On entry, ${\mathbf{method}}=\text{'A'}$, ${\mathbf{iorder}}=⟨\mathit{\text{value}}⟩$ and ${\mathbf{nwt}}=⟨\mathit{\text{value}}⟩$.
Constraint: if ${\mathbf{method}}=\text{'A'}$, ${\mathbf{nwt}}={\mathbf{iorder}}-1$.
On entry, ${\mathbf{method}}=\text{'B'}$, ${\mathbf{iorder}}=⟨\mathit{\text{value}}⟩$ and ${\mathbf{nwt}}=⟨\mathit{\text{value}}⟩$.
Constraint: if ${\mathbf{method}}=\text{'B'}$, ${\mathbf{nwt}}={\mathbf{iorder}}$.
${\mathbf{ifail}}=5$
On entry, ${\mathbf{method}}=\text{'A'}$, ${\mathbf{iorder}}=⟨\mathit{\text{value}}⟩$ and ${\mathbf{nomg}}=⟨\mathit{\text{value}}⟩$, ${\mathbf{ldsw}}=⟨\mathit{\text{value}}⟩$.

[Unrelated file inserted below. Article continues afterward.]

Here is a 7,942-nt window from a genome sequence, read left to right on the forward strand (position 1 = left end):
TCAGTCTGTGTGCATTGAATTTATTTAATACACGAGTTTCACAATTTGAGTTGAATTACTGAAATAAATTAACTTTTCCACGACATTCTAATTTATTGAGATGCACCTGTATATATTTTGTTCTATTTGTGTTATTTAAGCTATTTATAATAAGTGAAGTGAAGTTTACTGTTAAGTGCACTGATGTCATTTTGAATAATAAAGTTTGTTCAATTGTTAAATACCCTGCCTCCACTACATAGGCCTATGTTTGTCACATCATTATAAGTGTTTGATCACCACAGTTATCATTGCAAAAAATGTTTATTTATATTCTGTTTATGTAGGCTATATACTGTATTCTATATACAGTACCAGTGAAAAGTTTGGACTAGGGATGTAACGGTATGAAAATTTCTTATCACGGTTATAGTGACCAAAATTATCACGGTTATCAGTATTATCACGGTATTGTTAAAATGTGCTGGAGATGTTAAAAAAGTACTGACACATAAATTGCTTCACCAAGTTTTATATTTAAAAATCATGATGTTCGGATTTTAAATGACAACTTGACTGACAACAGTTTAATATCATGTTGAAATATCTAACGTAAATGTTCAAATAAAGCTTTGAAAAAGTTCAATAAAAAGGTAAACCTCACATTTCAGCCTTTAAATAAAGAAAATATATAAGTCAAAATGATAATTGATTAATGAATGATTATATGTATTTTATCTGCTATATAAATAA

Constraint: if ${\mathbf{method}}=\text{'A'}$, ${\mathbf{ldsw}}\ge {\mathbf{nomg}}+{\mathbf{iorder}}-2$.
On entry, ${\mathbf{method}}=\text{'B'}$, ${\mathbf{iorder}}=⟨\mathit{\text{value}}⟩$ and ${\mathbf{nomg}}=⟨\mathit{\text{value}}⟩$, ${\mathbf{ldsw}}=⟨\mathit{\text{value}}⟩$.
Constraint: if ${\mathbf{method}}=\text{'B'}$, ${\mathbf{ldsw}}\ge {\mathbf{nomg}}+{\mathbf{iorder}}-1$.
${\mathbf{ifail}}=-99$
An unexpected error has been triggered by this routine. Please contact NAG.
See Section 7 in the Introduction to the NAG Library FL Interface for further information.
${\mathbf{ifail}}=-399$
Your licence key may have expired or may not have been installed correctly.
See Section 8 in the Introduction to the NAG Library FL Interface for further information.
${\mathbf{ifail}}=-999$
Dynamic memory allocation failed.
See Section 9 in the Introduction to the NAG Library FL Interface for further information.

Not applicable.

## 8Parallelism and Performance